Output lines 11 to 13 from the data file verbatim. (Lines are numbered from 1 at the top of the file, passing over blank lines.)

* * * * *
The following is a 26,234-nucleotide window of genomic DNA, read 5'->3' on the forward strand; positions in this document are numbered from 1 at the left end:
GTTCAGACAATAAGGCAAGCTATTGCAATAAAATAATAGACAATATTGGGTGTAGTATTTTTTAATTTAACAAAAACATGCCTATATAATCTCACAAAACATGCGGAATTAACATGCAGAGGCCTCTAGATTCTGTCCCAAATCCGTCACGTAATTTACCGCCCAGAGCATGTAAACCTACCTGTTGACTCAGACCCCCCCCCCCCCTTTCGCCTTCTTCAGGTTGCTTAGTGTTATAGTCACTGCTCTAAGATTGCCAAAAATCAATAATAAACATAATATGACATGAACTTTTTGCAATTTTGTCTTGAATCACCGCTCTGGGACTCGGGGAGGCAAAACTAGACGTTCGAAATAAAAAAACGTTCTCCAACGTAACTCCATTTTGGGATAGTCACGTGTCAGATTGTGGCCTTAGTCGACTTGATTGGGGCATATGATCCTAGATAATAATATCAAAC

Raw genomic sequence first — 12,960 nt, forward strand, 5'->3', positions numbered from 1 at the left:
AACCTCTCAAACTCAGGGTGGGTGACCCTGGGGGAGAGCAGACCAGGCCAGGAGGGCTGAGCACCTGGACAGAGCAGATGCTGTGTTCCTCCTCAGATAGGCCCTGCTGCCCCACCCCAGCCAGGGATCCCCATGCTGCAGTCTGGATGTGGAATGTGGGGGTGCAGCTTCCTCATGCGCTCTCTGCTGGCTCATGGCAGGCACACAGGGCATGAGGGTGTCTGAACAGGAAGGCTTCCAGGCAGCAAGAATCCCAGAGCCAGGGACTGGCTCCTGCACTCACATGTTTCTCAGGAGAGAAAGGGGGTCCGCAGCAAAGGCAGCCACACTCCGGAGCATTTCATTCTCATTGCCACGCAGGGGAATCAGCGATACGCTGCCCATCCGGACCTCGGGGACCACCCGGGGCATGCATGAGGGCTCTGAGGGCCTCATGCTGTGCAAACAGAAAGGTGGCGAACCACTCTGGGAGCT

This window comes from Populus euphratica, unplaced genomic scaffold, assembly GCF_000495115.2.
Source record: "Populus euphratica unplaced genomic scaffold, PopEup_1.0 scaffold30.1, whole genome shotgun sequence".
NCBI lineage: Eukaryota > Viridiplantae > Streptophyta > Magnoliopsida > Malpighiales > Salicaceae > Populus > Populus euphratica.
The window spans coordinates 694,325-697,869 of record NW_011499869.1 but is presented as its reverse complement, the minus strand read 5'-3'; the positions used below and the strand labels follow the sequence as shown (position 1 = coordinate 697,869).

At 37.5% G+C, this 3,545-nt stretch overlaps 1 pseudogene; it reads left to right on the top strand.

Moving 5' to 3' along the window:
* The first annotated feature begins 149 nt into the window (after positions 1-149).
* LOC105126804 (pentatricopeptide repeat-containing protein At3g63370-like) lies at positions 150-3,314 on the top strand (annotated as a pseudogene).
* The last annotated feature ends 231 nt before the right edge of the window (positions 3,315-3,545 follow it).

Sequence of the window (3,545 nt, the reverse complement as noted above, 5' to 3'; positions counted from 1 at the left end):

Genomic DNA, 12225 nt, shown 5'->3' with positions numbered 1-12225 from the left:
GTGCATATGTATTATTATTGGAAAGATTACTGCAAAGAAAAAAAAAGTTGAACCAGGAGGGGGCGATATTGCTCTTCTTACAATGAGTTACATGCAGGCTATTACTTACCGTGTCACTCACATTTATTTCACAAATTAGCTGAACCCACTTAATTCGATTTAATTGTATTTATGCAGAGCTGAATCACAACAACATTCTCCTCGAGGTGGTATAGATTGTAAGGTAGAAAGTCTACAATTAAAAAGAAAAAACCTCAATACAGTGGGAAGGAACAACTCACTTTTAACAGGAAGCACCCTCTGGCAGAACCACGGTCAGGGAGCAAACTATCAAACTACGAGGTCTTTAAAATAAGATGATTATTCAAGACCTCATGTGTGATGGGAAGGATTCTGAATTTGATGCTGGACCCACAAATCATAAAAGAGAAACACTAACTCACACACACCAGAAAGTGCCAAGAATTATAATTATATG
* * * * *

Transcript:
* The first annotated feature begins 149 nt into the window (after positions 1-149).
* LOC105126804 (pentatricopeptide repeat-containing protein At3g63370-like) lies at positions 150-3,314 on the top strand (annotated as a pseudogene).
* The last annotated feature ends 231 nt before the right edge of the window (positions 3,315-3,545 follow it).